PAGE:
Receive our most important stories in your inbox every morning.
The Rivard Report’s second annual CityFest will feature San Antonio native Robert Hammond, who helped lead the effort to transform an abandoned rail line into an acclaimed urban park, as its keynote speaker.
Hammond was a key force behind the creation of New York City’s famous High Line park, built on a historic elevated freight rail line. He co-founded Friends of the High Line, a community-driven effort to turn the rail line into an elevated linear park. He will share those experiences during CityFest’s kickoff luncheon Nov. 6 at the Tobin Center for the Performing Arts.
CityFest is a three-day event featuring several panels and speakers, many from San Antonio and the State of Texas, discussing topics relevant to San Antonio and what’s next for the city after the “Decade of Downtown.”
Hammond will share his experience starting Friends of the High Line, which still serves as the caretaker of the park today in partnership with the New York City Department of Parks and Recreation. He and the group pushed New York City’s city council and mayor to support the park project while raising tens of millions of dollars to turn it into one of the world’s most popular urban linear parks, drawing millions of visitors each year.
Having great outdoor spaces and other urban developments is crucial to growing San Antonio’s economy, Hammond said.
“If San Antonio is going to be competitive in the future, it needs to attract smart workers that will attract smart businesses,” he said. “I think San Antonio is on the cusp of being able to do that, but right now … I think its competitors in Texas – Dallas, Houston, and Austin – are doing a better job of investing in the urban downtown.”
The “Decade of Downtown,” spearheaded by former Mayor Julián Castro, comes to a close in 2020, and panel discussions will explore the places San Antonians work, where they live, and how they move around the city as it grows and develops.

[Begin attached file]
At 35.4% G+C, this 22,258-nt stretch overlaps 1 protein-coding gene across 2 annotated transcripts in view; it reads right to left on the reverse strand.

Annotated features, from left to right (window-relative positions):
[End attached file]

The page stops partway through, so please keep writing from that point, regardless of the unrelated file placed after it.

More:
Hammond stressed that he’s not an “expert” in transforming urban spaces into green spaces. When he saw serious efforts to destroy the elevated rail line that became the High Line, however, he acted as a concerned citizen, teaming up with others in the community and architects to save the abandoned freight line.
“San Antonio can be insecure in thinking it needs someone from the outside [to tell them what to do],” he said. “San Antonio does amazing things. … I’m not coming to tell anyone the answer. It’s just to encourage San Antonio to invest more in it and to put some attention on it.”
Festivals like CityFest work as a way to spark new ideas from participants, Hammond added.
“It’s not about copying what other cities are doing,” he said. “It’s for people to be inspired.”
Bexar County Judge Nelson Wolff also will speak at the opening luncheon about San Antonio projects that started out as ideas and became reality. This year, the Tobin Center for the Performing Arts celebrates its fifth anniversary, the San Pedro Creek project continues, and Wolff plans for the fourth Bibliotech digital public library at Fox Tech High School.
CityFest features full days of programming Nov. 7-8 and will be held in the historic St. Paul’s Square district, adjacent to the Rivard Report offices. Watch for information and speaker updates here and information on ticket purchases and registration.